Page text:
Cryptocurrency is currently legal in India, but in July the Reserve Bank of India (RBI) banned the country’s banks from servicing businesses involved in exchanging or processing digital assets. At the time, RBI cited risks to financial stability and the security of investors as being the main reasons behind the ban.
“It is the law of the land and hence, we have to work with it,” Ghosh claimed about cryptocurrency’s ‘illegal’ status. She added, “If we do not agree, we have to go back to the government and speak about why cryptocurrencies aren’t correct.” However, Ghosh noted that the “illegal” status of crypto is the result of the government’s failure to keep up with innovation:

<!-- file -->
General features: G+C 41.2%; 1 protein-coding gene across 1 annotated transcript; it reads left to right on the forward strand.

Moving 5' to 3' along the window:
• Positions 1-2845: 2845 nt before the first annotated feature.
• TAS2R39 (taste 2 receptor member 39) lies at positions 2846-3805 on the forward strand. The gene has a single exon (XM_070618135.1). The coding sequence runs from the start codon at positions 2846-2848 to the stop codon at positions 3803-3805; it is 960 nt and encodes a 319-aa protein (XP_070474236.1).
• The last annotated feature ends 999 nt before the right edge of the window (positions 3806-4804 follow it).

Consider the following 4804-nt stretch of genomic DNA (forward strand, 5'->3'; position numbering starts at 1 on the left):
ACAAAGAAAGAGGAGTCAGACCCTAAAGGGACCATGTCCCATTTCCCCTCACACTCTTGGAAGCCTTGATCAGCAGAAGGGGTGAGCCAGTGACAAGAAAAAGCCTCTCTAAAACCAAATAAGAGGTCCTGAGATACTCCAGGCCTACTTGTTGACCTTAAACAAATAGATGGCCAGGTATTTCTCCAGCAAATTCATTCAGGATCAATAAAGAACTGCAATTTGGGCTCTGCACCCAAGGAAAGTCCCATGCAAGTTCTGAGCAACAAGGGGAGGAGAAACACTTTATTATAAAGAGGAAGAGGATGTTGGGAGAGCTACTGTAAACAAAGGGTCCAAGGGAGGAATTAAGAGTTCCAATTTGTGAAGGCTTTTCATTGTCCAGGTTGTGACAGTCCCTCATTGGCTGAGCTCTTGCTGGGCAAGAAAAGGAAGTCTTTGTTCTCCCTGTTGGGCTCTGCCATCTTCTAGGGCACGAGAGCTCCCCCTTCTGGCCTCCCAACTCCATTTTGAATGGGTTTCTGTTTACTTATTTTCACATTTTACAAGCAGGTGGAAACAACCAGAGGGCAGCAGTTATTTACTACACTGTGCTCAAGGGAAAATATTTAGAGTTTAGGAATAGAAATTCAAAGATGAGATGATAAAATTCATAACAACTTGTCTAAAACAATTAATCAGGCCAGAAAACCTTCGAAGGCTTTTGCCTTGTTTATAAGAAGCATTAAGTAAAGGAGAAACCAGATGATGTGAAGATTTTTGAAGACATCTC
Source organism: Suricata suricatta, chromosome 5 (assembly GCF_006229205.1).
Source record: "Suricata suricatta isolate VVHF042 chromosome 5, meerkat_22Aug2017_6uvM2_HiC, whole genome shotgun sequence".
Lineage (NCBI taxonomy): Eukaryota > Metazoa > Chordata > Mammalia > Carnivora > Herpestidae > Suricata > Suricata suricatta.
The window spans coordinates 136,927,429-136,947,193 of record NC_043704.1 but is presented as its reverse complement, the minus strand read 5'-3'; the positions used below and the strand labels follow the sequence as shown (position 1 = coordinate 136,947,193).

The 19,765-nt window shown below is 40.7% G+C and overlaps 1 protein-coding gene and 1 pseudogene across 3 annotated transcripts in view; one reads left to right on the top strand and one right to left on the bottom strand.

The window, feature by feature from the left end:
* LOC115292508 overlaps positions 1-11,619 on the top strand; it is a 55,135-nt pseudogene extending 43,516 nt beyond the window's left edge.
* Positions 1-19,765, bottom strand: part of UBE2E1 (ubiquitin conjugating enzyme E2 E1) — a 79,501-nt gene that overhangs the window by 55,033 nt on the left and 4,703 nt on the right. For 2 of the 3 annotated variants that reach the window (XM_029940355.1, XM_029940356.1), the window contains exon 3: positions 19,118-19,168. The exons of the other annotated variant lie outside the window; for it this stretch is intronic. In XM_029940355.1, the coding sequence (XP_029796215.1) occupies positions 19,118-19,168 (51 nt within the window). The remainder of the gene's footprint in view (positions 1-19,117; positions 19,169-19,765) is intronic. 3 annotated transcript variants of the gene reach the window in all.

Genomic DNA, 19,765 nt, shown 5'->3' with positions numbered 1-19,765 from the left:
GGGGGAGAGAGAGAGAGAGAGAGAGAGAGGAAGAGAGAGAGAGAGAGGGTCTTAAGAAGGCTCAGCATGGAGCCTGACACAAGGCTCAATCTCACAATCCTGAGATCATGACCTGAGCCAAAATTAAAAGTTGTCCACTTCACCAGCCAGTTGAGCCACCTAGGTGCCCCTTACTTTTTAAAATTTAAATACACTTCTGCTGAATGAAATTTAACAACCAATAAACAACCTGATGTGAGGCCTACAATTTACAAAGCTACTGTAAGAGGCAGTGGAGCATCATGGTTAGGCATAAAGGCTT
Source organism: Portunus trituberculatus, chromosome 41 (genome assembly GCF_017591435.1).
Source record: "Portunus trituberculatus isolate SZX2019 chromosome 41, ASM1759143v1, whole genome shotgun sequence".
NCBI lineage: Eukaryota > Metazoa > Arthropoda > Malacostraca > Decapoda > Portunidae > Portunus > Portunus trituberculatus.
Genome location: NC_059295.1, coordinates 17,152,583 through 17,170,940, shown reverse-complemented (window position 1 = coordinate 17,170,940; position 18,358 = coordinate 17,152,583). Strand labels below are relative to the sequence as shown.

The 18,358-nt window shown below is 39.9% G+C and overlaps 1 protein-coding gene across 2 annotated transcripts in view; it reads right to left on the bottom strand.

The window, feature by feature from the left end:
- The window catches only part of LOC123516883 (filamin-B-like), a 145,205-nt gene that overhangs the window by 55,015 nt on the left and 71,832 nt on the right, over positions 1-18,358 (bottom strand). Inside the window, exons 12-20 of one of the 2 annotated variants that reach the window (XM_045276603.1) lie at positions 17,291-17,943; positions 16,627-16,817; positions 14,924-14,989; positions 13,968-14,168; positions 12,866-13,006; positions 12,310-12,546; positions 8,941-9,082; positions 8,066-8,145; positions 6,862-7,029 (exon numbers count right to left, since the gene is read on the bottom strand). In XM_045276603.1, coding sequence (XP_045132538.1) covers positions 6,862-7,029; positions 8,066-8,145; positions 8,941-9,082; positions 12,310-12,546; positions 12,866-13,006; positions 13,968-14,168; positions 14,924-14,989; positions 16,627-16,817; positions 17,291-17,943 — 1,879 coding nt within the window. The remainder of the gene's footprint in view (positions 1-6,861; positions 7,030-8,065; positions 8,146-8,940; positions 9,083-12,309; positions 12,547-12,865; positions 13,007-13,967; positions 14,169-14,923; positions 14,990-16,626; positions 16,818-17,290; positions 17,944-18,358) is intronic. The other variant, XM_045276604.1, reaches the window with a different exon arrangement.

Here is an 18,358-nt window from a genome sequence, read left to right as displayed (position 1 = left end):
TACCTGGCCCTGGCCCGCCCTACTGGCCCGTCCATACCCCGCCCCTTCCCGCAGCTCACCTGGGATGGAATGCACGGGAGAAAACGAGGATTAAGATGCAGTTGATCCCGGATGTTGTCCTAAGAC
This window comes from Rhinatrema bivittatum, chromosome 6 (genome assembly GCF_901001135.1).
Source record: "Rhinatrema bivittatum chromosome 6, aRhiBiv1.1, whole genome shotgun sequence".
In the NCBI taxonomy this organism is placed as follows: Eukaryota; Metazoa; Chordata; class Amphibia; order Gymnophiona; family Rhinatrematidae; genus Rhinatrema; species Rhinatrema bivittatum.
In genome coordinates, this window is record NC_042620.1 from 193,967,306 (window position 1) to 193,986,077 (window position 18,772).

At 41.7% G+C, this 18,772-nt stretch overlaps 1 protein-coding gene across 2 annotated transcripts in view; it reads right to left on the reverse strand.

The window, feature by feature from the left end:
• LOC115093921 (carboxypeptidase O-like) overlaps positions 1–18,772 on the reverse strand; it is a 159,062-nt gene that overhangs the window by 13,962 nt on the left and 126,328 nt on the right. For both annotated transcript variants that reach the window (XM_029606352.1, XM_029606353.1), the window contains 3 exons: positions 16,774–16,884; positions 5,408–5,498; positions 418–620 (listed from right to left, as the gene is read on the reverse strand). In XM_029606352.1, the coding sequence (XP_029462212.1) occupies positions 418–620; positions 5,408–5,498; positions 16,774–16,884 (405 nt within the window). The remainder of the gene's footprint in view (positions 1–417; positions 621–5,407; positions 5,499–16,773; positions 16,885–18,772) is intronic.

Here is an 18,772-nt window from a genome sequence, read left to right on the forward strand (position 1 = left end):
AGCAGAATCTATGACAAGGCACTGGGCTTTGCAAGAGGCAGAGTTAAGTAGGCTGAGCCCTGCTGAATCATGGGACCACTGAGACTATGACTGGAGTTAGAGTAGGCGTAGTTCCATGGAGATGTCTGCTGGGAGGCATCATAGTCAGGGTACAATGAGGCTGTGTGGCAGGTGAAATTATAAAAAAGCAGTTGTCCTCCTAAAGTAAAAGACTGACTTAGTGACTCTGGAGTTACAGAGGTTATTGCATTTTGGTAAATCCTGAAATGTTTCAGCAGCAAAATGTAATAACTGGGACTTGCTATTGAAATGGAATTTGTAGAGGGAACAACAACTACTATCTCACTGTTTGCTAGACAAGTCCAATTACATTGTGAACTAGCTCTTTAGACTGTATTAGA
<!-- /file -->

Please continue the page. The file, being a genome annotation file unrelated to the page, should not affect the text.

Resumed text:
“The genesis of this problem, however, lies in the failure of policy-making not keeping pace with rapid technological changes. NASSCOM’s focus would be to say, how do you synergize technological development and policy making. I think that will be our focus.”
Despite disputing the legality of public cryptocurrencies, Nasscom has markedly invested in developing blockchain technology with a special interest group established in the nation’s capital of New Delhi, last year. In February, the influential organization partnered Canada’s Blockchain Research Institute with a focus to usher in the digital economy with decentralized technology as the core driver.
Ghosh’s comments come after police clamped down this week on a project from crypto exchange Unocoin, arresting its co-founders after they installed a Bitcoin ATM in a Bangalore shopping mall.
Ghosh reportedly stated:
“It is the law of the land and hence, we have to work with it. If we do not agree, we have to go back to the government and speak about why cryptocurrencies aren’t correct legal.”